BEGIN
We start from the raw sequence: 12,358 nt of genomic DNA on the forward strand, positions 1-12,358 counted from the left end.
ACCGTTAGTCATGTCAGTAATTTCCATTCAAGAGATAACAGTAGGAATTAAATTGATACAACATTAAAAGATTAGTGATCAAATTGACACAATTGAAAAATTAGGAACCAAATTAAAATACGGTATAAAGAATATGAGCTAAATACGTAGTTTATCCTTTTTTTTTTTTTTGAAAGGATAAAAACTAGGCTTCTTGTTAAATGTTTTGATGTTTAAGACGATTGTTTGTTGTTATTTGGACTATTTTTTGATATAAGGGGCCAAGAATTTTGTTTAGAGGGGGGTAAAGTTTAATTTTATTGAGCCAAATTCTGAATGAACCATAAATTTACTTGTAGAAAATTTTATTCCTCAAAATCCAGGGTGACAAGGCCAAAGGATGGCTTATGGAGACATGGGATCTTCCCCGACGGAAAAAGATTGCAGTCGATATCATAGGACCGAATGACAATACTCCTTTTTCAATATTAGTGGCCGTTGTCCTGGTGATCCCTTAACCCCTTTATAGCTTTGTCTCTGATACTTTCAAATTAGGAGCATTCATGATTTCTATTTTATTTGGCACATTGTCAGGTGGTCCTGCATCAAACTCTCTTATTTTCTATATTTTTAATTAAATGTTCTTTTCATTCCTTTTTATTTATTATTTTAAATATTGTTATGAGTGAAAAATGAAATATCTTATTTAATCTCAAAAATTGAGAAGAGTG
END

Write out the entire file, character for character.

We start from the raw sequence: 12,358 nt of genomic DNA on the forward strand, positions 1-12,358 counted from the left end.
ACCGTTAGTCATGTCAGTAATTTCCATTCAAGAGATAACAGTAGGAATTAAATTGATACAACATTAAAAGATTAGTGATCAAATTGACACAATTGAAAAATTAGGAACCAAATTAAAATACGGTATAAAGAATATGAGCTAAATACGTAGTTTATCCTTTTTTTTTTTTTTGAAAGGATAAAAACTAGGCTTCTTGTTAAATGTTTTGATGTTTAAGACGATTGTTTGTTGTTATTTGGACTATTTTTTGATATAAGGGGCCAAGAATTTTGTTTAGAGGGGGGTAAAGTTTAATTTTATTGAGCCAAATTCTGAATGAACCATAAATTTACTTGTAGAAAATTTTATTCCTCAAAATCCAGGGTGACAAGGCCAAAGGATGGCTTATGGAGACATGGGATCTTCCCCGACGGAAAAAGATTGCAGTCGATATCATAGGACCGAATGACAATACTCCTTTTTCAATATTAGTGGCCGTTGTCCTGGTGATCCCTTAACCCCTTTATAGCTTTGTCTCTGATACTTTCAAATTAGGAGCATTCATGATTTCTATTTTATTTGGCACATTGTCAGGTGGTCCTGCATCAAACTCTCTTATTTTCTATATTTTTAATTAAATGTTCTTTTCATTCCTTTTTATTTATTATTTTAAATATTGTTATGAGTGAAAAATGAAATATCTTATTTAATCTCAAAAATTGAGAAGAGTG